One of the most important parts of digital marketing and sales is knowing how to guide your prospects towards a sale. Not only does this increase the chances of higher customer lifetime values, but also makes sure that the leads filter through your process to become a customer.

To successfully complete the journey from lead to customer, your leads need to be clearly defined as marketing qualified leads or sales qualified leads, also known as MQLs and SQLs. These definitions help create clear distinctions to help your marketing and sales teams more effectively manage the customer pipeline. In this article, we’ll discuss the differences between these two terms and why they are important to perfecting lead handoff.

How Do You Define Qualified Leads?

A qualified lead is someone who is likely to become a customer of your brand, and these leads are often divided into marketing and sales camps. However, there are a few different types of leads that you should know. Let’s dive into a few of those terms.

  • Lead: A lead is a potential customer discovered through lead generation who is not a customer yet, but who shows interest in a brand’s products or services.
  • Marketing-Qualified Lead (MQL): A marketing qualified lead is a lead who has met certain criteria that identifies them as being a fit for your buyer personas or ideal customer profile, and as a likely customer candidate. However, an MQL is not ready to buy yet.
  • Sales-Qualified Lead (SQL): Like an MQL, a sales qualified lead is a lead that has passed certain criteria. However, an SQL is someone who is identified as being ready to buy and should be handled by the sales team to close on a deal.
  • Sales Accepted Opportunity (SAO): A sales accepted opportunity, also known as an SAO, is an SQL that has been accepted by the sales team and is now being managed directly as part of the sales team’s initiatives.

It’s important to note that not every business that uses a lead conversion model will have standardized definitions for each of these terms. However, the less consistent your definition for lead types is, the more confusion it can create between your marketing and sales teams. It’s important to establish lead criteria across a wide range of factors before being deployed in an MQL to SQL model. Examples of potential factors include:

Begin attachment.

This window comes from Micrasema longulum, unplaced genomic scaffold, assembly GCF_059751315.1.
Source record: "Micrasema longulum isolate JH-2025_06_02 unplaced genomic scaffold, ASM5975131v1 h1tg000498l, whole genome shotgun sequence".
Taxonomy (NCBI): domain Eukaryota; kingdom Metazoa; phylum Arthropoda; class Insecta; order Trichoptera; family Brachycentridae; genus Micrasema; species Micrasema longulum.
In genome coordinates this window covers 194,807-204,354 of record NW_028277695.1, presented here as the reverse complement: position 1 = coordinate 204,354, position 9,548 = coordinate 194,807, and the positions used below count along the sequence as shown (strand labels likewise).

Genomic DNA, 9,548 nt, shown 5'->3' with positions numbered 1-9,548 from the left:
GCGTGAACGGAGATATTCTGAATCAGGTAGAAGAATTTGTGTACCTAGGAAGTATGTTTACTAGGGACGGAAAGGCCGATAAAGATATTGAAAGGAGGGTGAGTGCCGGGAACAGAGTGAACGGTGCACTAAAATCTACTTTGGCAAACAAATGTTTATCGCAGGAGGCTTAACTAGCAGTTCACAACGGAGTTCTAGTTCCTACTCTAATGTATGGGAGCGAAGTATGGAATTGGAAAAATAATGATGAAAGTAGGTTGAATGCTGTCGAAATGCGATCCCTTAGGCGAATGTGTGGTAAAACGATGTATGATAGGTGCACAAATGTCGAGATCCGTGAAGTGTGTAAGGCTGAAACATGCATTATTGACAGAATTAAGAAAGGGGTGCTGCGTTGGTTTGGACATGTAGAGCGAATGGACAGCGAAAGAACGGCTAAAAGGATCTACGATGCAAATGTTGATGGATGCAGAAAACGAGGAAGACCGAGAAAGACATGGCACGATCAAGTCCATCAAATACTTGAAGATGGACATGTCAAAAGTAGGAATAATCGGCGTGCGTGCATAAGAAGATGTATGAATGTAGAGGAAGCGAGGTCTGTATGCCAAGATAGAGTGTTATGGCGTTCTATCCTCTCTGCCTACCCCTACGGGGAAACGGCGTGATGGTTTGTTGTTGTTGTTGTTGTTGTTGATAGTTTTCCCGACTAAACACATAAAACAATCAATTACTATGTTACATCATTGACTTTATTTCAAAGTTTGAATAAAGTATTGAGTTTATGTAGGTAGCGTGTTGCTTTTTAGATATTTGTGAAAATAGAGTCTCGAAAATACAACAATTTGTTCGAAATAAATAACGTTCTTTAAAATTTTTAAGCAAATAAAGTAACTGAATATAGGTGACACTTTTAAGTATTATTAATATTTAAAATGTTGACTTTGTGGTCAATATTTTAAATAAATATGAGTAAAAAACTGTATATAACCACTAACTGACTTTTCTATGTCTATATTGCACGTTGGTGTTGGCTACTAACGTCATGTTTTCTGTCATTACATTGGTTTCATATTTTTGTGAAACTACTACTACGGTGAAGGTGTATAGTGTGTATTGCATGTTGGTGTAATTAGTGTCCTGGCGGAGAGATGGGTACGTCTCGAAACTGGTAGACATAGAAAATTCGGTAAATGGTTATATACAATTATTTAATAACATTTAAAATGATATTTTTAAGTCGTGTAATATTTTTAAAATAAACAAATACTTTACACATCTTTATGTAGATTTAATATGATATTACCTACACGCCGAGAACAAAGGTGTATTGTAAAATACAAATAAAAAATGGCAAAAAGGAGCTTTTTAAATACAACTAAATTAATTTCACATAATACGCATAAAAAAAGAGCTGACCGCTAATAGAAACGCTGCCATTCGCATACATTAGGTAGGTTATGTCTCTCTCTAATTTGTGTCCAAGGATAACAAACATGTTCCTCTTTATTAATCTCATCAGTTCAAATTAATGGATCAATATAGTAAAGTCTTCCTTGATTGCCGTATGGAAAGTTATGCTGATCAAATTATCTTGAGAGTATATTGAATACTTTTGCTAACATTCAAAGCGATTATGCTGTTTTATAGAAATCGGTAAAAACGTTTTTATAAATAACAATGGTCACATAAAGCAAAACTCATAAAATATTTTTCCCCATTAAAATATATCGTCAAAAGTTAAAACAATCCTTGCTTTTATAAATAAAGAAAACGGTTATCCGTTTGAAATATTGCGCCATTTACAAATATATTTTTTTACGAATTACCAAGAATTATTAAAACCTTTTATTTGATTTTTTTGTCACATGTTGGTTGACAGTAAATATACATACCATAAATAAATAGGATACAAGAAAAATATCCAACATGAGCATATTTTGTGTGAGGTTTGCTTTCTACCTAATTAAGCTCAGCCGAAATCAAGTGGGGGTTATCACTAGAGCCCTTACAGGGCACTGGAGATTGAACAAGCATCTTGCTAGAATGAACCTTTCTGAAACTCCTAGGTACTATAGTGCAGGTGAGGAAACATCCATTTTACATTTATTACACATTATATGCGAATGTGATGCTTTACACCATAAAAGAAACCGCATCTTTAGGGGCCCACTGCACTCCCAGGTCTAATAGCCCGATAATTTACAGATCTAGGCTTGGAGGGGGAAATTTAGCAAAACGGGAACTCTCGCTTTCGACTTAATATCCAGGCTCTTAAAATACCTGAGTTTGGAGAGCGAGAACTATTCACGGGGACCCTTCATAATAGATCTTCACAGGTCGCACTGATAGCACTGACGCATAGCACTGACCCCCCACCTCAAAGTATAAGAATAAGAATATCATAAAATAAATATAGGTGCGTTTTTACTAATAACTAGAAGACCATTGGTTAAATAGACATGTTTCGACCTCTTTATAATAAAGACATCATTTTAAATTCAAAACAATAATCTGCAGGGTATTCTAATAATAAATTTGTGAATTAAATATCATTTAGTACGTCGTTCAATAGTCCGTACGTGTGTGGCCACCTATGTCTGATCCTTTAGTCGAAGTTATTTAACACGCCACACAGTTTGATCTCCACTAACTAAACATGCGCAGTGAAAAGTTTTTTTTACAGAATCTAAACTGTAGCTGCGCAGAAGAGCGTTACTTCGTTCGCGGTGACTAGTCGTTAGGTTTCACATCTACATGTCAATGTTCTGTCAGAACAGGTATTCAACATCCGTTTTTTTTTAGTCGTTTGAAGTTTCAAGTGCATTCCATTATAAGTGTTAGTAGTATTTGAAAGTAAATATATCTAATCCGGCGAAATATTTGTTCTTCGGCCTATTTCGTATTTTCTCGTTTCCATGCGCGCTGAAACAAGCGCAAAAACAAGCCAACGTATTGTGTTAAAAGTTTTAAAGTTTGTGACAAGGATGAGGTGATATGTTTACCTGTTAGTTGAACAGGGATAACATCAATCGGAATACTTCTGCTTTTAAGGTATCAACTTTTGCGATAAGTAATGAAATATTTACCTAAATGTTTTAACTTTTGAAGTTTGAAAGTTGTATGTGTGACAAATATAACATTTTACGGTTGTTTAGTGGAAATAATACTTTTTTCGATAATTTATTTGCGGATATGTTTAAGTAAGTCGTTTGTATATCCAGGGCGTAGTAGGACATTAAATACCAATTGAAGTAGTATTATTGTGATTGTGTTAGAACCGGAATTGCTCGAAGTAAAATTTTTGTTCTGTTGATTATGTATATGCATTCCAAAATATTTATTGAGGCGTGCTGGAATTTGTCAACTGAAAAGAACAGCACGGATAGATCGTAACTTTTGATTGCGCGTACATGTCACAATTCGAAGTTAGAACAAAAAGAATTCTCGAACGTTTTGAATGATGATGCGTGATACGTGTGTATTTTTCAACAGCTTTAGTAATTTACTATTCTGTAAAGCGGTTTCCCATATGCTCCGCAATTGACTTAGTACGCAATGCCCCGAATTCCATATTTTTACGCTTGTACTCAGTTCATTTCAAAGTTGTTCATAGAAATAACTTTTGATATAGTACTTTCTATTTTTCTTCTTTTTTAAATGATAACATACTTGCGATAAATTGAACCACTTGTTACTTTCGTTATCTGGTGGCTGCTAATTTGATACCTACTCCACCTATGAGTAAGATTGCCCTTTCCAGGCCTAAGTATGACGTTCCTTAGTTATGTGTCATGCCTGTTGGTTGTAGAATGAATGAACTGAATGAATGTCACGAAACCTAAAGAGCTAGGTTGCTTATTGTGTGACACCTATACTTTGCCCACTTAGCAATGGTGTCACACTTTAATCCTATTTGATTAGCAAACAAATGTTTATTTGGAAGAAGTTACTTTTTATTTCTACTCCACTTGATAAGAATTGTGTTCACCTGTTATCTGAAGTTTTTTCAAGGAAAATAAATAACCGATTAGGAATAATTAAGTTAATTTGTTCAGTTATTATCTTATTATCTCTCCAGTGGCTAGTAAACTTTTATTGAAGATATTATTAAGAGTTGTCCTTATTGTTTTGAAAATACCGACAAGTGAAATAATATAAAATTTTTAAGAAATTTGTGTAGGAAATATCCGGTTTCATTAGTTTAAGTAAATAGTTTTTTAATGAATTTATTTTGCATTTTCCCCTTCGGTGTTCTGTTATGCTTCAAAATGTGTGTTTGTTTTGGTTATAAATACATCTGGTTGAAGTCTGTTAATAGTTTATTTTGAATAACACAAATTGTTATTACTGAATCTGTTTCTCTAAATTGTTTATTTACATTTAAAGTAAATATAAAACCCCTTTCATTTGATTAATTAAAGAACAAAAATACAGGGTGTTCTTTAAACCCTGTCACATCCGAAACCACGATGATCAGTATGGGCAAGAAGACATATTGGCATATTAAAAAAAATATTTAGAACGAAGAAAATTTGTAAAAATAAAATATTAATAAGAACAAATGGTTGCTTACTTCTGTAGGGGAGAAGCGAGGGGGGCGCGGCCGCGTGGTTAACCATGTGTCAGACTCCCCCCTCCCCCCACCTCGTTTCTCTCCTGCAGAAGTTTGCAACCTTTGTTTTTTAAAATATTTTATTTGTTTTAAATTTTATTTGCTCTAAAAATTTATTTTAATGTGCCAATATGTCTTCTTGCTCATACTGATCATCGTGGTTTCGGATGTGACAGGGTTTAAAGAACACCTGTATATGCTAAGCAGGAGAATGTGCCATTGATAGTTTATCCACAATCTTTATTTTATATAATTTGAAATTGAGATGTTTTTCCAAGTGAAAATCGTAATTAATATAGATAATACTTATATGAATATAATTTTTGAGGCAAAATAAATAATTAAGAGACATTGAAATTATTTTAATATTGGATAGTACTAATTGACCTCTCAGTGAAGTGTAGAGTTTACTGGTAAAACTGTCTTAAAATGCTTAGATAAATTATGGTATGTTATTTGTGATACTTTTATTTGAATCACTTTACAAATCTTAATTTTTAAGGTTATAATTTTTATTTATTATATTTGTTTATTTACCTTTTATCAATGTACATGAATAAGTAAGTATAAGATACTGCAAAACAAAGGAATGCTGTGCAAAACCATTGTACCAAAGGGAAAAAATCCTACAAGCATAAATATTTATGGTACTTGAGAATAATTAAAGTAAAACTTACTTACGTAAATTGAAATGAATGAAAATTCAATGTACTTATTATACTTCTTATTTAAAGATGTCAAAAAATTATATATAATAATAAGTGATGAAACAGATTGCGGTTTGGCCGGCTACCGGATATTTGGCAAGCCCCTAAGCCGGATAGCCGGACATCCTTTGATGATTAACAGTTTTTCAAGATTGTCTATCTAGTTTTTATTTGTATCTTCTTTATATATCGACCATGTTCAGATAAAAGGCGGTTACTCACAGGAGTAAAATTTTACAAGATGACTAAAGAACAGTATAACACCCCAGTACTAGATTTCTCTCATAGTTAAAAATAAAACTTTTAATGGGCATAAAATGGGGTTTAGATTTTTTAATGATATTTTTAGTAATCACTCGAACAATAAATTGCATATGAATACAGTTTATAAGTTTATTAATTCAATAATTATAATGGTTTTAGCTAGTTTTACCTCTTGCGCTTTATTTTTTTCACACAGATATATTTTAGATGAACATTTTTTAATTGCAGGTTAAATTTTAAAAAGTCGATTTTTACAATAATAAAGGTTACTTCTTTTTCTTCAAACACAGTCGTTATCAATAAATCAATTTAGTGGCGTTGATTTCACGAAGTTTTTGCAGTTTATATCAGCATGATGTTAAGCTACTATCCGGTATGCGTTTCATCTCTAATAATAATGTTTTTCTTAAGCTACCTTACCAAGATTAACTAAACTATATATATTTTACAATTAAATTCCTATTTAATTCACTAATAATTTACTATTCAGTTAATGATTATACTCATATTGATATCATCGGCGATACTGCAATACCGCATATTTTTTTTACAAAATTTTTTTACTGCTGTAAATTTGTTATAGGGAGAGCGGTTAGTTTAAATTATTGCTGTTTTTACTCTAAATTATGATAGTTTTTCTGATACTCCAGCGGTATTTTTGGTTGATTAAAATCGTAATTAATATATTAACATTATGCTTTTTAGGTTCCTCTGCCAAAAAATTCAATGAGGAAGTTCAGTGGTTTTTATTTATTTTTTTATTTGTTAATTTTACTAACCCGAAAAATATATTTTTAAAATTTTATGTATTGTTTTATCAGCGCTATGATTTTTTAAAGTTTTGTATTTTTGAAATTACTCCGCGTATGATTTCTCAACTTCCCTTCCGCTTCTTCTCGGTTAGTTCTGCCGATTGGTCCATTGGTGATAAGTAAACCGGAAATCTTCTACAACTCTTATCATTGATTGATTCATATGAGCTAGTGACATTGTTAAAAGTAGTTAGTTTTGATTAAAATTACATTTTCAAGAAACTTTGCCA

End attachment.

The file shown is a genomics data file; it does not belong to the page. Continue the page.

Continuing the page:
After understanding these different factors and planning scenarios into your lead conversion model, you can start to set up the basic steps of a lead qualification process in your organization. The qualification process can be described as such:

  • Step 1: Lead enters the organization
  • Step 2: Lead is reviewed for certain criteria to determine whether it is “qualified” as an MQL
  • Step 3: MQL is monitored and engaged with. After a certain number of actions are completed or set qualifications are met, the MQL is converted to an SQL
  • Step 4: Sales team takes point by driving conversations with the SQL through sales enablement. Once again, after actions are taken or qualifications are met, the SQL can be converted to an SAO.

Beware of Unclear Lead Definitions

When your brand doesn’t have clear lead definitions, it can lead to some serious consequences, including:

  • An inability to categorize leads properly creates issues in the CRM
  • An inability to designate who should be contacting a lead
  • Conflict between marketing and sales when it comes to lead attribution
  • Low-quality reporting data

While many brands can come to an understanding for what a lead is and when someone becomes a sales accepted opportunity, the difference between an MQL and an SQL is often where breakdowns in the lead conversion model occur. This blog will focus on that issue to help you properly define your MQL to SQL process.

MQL vs. SQL: Breaking Down the Difference

The specifics that define an MQL versus an SQL will differ based on the brand, the industry, and the types of products and services offered. However, the key difference between the two types of leads comes down to intent. An MQL has a low to moderate intent to purchase, while an SQL has a high intent to purchase.

It’s important that these two types of leads are clearly defined so that sales and marketing teams can do their jobs better. It doesn’t matter how much sales training that your team has — if they’re going after cold leads, they won’t be able to produce the numbers they need to meet goals and bring in revenue for the business. Likewise, if marketing departments spend too much time sending awareness-level offers to customers who are ready to buy, marketing efforts won’t pay off.

When your teams have clear definitions for what an MQL and an SQL are, you can perfect the handoff between teams and make it much easier to foster cooperation between sales and marketing. Let’s take a look at some of the common criteria that are included in an MQL or SQL.

Common MQL Criteria:

Some common qualifying criteria of an MQL include:

  • Filling out a contact form
  • Visiting a landing page
  • Downloading a content offer like a whitepaper or webinar